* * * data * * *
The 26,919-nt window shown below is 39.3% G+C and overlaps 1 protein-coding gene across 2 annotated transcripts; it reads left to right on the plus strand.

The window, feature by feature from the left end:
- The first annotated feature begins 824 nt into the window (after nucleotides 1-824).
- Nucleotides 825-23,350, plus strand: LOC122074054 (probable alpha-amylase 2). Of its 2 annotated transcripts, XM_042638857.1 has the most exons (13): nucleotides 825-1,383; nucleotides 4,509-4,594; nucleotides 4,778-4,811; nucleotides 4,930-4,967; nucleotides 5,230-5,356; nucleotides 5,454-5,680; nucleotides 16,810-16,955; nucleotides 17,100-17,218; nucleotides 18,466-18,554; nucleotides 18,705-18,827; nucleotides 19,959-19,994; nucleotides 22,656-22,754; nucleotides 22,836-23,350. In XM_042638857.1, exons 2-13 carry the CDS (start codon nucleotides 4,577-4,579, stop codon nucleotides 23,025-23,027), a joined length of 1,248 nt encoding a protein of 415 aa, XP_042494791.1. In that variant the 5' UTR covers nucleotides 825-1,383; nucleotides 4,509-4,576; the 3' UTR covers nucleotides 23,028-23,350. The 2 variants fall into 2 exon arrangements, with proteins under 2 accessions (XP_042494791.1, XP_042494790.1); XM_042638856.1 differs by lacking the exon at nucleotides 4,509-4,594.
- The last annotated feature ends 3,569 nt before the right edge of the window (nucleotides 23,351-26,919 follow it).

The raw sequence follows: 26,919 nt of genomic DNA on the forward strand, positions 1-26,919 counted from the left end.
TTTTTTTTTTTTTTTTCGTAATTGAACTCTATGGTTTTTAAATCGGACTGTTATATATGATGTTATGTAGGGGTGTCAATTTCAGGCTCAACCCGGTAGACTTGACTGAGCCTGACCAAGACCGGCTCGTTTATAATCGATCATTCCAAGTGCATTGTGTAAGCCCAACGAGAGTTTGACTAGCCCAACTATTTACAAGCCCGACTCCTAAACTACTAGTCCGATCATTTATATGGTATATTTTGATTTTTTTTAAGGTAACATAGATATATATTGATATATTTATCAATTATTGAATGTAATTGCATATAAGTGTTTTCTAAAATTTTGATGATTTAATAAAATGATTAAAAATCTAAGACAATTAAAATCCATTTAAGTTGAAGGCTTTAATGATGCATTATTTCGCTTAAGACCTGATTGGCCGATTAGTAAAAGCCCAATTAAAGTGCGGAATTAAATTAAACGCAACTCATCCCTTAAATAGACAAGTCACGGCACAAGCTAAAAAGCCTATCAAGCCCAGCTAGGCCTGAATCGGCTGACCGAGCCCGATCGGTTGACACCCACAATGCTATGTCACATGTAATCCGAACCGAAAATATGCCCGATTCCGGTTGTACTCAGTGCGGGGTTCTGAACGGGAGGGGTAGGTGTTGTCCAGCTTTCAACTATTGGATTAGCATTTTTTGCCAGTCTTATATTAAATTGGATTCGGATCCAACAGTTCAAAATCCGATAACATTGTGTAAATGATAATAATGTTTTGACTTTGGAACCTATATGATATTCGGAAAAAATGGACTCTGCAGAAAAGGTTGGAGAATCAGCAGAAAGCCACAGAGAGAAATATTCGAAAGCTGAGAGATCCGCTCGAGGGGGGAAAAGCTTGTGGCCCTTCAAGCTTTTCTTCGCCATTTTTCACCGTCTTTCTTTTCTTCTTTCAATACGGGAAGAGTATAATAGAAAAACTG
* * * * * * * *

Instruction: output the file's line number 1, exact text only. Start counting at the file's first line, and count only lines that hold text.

The 26,919-nt window shown below is 39.3% G+C and overlaps 1 protein-coding gene across 2 annotated transcripts; it reads left to right on the plus strand.